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Eastern Algarve Adventures

Spring has arrived here in Southern Portugal and we are so happy to wake up every day to sunshine and warmth after what the locals say was an extremely cold winter. There are zero complaints coming from us about weather though, as we felt like we dodged a bullet by not being in California this winter!

We have done a reasonably good job of exploring the Eastern Algarve, checking out almost all of coastal towns in our immediate area. One of our favorite things to do is to go someplace new, walk around and explore a bit, then have lunch. We've started calling ourselves 'The Lynch's who Lunch', a twist on SNL's the 'Ladies who Lunch' and a bit of call out to our friend, Peter, who introduced me to the term.

A little bit about the geography of the Eastern Algarve, which is very different from the colorful, rocky cliffs of the western Algarve. The town of Vila Real Santo Antionio (VRSA)marks the most southeastern part of Portugal and is located where the Guadiana River meets the Atlantic Ocean. The Guadiana provides the border between Portugal and Spain for about 30 miles. Heading west from VRSA, there is a long wide stretch of beach (~13 miles) with a few smallish towns, including the one we are at, Manta Rota. A few miles west of us, an estuary called the Ria Formosa starts and runs west all the way to Faro and a bit beyond.

The Ria Formosa is a bit like the waterways around Ocean City, MD or the Outer Banks of NC. Barrier islands with huge stretches of beautiful beaches on the ocean side, inlets here and there providing access to the inland waterways and the rivers that feed the Ria Formosa. But unlike Ocean City and the Outer Banks, most of these barrier islands have little or no buildings on them. The towns are all built on the mainland side and you typically have to take a ferry or water taxi over the barrier island to get to the ocean beaches.

In addition to checking out our immediate area, we also had a couple of road trips. Our first one was to visit with Brett's step-dad, Rich and to see how his Portugal dream was coming along. His place is in the middle of Portugal, relatively close to the Spanish border and he's named it the 'Wild Jardim'. He bought a beautiful plot of land with a couple of ruins on it in early 2019, with plans to rebuild the ruins for his own home and for rental units. We visited with him in October of 2019 and couldn't get our heads around the enormity of his task. On this visit, we found his progress has been nothing short of amazing. He has done almost all of the work himself and now has a comfortable off-grid home, land cleared with walking paths all around and a separate wash house for guests. His latest project is an infinity swimming pool that he has dug out of the granite himself. He expects to have that completed along with two rental units in time for the summer. It really is inspiring to see someone work so hard to accomplish their dream.

Rich took a couple of well deserved days off from his hard labors while we were there and played tour guide instead. We visited Monsanto, a village that is literally built into the side of the mountain as well as Idanha-a-Velha, one of the oldest towns in Portugal and its first capital which got it start as the Roman headquarters for the Iberian Peninsula.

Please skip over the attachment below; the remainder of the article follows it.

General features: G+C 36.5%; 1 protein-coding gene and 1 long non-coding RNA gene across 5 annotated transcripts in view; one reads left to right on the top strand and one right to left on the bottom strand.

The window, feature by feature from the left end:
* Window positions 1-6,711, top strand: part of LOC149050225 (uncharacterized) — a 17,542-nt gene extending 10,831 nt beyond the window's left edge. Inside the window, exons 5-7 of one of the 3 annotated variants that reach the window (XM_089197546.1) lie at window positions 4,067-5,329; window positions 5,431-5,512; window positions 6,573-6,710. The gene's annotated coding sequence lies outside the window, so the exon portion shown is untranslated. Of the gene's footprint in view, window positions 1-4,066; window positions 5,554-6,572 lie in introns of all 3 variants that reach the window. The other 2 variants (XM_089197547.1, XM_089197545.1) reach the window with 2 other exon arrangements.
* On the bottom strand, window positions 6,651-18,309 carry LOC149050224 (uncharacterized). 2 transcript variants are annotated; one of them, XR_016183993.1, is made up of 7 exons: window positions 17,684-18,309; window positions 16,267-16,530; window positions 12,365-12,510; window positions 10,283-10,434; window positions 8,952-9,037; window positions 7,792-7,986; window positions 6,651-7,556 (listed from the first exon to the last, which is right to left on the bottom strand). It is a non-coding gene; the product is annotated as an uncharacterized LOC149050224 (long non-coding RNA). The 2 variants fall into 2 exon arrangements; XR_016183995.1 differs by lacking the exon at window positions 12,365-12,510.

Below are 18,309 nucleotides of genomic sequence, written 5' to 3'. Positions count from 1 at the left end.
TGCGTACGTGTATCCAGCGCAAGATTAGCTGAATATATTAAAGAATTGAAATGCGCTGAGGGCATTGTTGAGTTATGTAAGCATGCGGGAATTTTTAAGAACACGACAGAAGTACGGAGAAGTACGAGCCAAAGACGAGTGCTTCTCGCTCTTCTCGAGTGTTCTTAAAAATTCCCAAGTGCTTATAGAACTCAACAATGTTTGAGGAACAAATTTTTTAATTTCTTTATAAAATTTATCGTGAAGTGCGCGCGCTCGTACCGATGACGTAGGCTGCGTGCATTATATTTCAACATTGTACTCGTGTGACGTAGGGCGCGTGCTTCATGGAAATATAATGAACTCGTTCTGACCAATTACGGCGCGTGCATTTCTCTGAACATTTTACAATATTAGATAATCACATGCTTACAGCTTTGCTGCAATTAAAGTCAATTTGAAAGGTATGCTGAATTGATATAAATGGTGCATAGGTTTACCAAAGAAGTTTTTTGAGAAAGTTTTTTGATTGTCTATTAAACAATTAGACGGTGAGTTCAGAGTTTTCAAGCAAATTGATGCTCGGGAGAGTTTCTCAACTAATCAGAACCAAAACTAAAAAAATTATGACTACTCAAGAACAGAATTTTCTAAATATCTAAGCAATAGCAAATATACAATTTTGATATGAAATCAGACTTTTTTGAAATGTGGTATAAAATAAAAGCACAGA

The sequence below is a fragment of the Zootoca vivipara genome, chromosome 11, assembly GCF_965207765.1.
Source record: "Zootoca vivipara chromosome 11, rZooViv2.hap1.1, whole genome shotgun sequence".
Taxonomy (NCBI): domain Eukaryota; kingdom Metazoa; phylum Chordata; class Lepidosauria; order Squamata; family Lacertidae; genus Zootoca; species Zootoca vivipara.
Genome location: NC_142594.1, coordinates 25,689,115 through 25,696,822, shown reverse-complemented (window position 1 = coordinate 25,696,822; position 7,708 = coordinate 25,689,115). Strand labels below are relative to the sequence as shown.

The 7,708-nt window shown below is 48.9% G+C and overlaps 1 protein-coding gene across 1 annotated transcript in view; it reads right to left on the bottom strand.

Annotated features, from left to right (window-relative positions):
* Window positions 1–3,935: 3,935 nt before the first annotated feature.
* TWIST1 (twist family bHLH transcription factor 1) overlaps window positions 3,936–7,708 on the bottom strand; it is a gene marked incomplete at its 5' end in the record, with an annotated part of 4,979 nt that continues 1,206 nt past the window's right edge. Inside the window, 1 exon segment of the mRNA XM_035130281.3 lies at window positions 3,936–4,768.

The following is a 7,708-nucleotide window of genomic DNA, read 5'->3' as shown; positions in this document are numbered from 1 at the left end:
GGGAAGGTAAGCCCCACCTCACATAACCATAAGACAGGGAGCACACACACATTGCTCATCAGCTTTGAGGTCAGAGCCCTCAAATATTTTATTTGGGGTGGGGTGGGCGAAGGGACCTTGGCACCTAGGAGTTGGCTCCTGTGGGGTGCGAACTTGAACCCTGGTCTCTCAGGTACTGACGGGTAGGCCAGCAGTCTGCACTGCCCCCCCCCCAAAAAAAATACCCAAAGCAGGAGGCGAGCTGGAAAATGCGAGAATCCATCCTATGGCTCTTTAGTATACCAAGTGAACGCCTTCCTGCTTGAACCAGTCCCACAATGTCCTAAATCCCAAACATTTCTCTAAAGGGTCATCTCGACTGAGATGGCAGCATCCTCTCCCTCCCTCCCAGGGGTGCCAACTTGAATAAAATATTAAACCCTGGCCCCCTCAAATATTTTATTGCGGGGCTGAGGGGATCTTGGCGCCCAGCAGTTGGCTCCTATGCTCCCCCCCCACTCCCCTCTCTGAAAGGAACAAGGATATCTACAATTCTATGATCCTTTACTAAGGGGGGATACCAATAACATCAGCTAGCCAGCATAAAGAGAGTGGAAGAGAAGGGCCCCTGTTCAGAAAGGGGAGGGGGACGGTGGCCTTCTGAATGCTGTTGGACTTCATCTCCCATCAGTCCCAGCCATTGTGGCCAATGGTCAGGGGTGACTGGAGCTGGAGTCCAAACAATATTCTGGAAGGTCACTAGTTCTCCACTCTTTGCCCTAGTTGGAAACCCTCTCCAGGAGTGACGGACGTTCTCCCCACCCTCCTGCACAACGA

Our other road trip took us to Beja, which is about 1 1/2 hours drive north, more towards the center of Portugal. We stopped at a few interesting spots along the way: Mértola, Minas São Domingos and Serpa.

Beja is located in the Alentejo region, which is known for it's wine, cork trees and a great deal of agriculture. The drive up was really lovely, lots of rolling hills covered in spring flowers and very reminiscent of our California foothills. We made several stops along the way to take in Mértola, the Lake and mines at Mina de São Domingos and Serpa. On the way back, we stopped in the small village of Castro Verde and wondered into one of the most spectacular churches I have ever seen.

We were more than a little disappointed with Beja, as it is a World Heritage town that appears to be in great decline. The last 5 years have brought an enormous amount of immigrants to work in the main industry, agriculture. They now represent 20% of the population and it has had a very negative impact on the town. The castle was quite impressive and apparently the Palace is as well, but it was closed for renovation, so we couldn't get in. We did quite a bit of walking around the town and found it to be our least favorite place to visit so far.

Most recently, we took the ferry across the Guadiana River to Ayamonte, Spain which we both found to be very charming. The main square is really beautiful and there are many pedestrian-only streets filled with outdoor cafe's and restaurants winding through the town. Our first visit was on a Sunday and the town was really busy, we sat at a little Tapas place on the square called 'La Lola' and watched all the families enjoying the lovely day. We didn't have our Lola with us that day, so we went back again a few days later so she could visit her cafe.

We have just a few more days here in Manta Rota and then we go back to the Western Algarve to a town called Carvoeiro. Brett, Silvia, Mateo and Leo will be joining us there for a week over their Easter Holidays and I'm not sure who is more excited, them or us! We had a Skype with them a week ago and Leo started a 'count down' calendar, he's down to just 5 more sleeps before they come over. We have lots of fun things planned, a boat trip, to tour the caves, a marine based adventure park and a water slide park for our big days out. More great times ahead for the Lynch's who Lunch!